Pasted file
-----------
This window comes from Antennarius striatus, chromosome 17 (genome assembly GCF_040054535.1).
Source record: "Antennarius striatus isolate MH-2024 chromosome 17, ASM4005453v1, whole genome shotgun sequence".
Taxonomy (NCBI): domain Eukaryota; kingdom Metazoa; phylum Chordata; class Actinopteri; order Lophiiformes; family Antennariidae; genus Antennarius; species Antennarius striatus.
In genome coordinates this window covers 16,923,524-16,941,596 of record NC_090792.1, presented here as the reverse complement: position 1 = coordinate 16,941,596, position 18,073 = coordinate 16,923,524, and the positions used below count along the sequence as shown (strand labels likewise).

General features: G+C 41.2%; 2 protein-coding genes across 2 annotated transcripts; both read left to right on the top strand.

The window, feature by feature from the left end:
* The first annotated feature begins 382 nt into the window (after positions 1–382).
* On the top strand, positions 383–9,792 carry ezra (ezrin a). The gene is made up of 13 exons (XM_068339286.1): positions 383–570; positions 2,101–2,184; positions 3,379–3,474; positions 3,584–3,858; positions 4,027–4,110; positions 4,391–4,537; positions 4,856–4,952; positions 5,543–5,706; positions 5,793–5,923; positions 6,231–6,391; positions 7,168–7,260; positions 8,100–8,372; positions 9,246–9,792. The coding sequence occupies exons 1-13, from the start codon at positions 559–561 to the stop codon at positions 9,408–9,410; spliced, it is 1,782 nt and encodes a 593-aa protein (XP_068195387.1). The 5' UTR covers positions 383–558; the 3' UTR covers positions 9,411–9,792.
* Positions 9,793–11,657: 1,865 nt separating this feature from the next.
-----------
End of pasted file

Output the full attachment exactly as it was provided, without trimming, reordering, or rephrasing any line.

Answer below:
This window comes from Antennarius striatus, chromosome 17 (genome assembly GCF_040054535.1).
Source record: "Antennarius striatus isolate MH-2024 chromosome 17, ASM4005453v1, whole genome shotgun sequence".
Taxonomy (NCBI): domain Eukaryota; kingdom Metazoa; phylum Chordata; class Actinopteri; order Lophiiformes; family Antennariidae; genus Antennarius; species Antennarius striatus.
In genome coordinates this window covers 16,923,524-16,941,596 of record NC_090792.1, presented here as the reverse complement: position 1 = coordinate 16,941,596, position 18,073 = coordinate 16,923,524, and the positions used below count along the sequence as shown (strand labels likewise).

General features: G+C 41.2%; 2 protein-coding genes across 2 annotated transcripts; both read left to right on the top strand.

The window, feature by feature from the left end:
* The first annotated feature begins 382 nt into the window (after positions 1–382).
* On the top strand, positions 383–9,792 carry ezra (ezrin a). The gene is made up of 13 exons (XM_068339286.1): positions 383–570; positions 2,101–2,184; positions 3,379–3,474; positions 3,584–3,858; positions 4,027–4,110; positions 4,391–4,537; positions 4,856–4,952; positions 5,543–5,706; positions 5,793–5,923; positions 6,231–6,391; positions 7,168–7,260; positions 8,100–8,372; positions 9,246–9,792. The coding sequence occupies exons 1-13, from the start codon at positions 559–561 to the stop codon at positions 9,408–9,410; spliced, it is 1,782 nt and encodes a 593-aa protein (XP_068195387.1). The 5' UTR covers positions 383–558; the 3' UTR covers positions 9,411–9,792.
* Positions 9,793–11,657: 1,865 nt separating this feature from the next.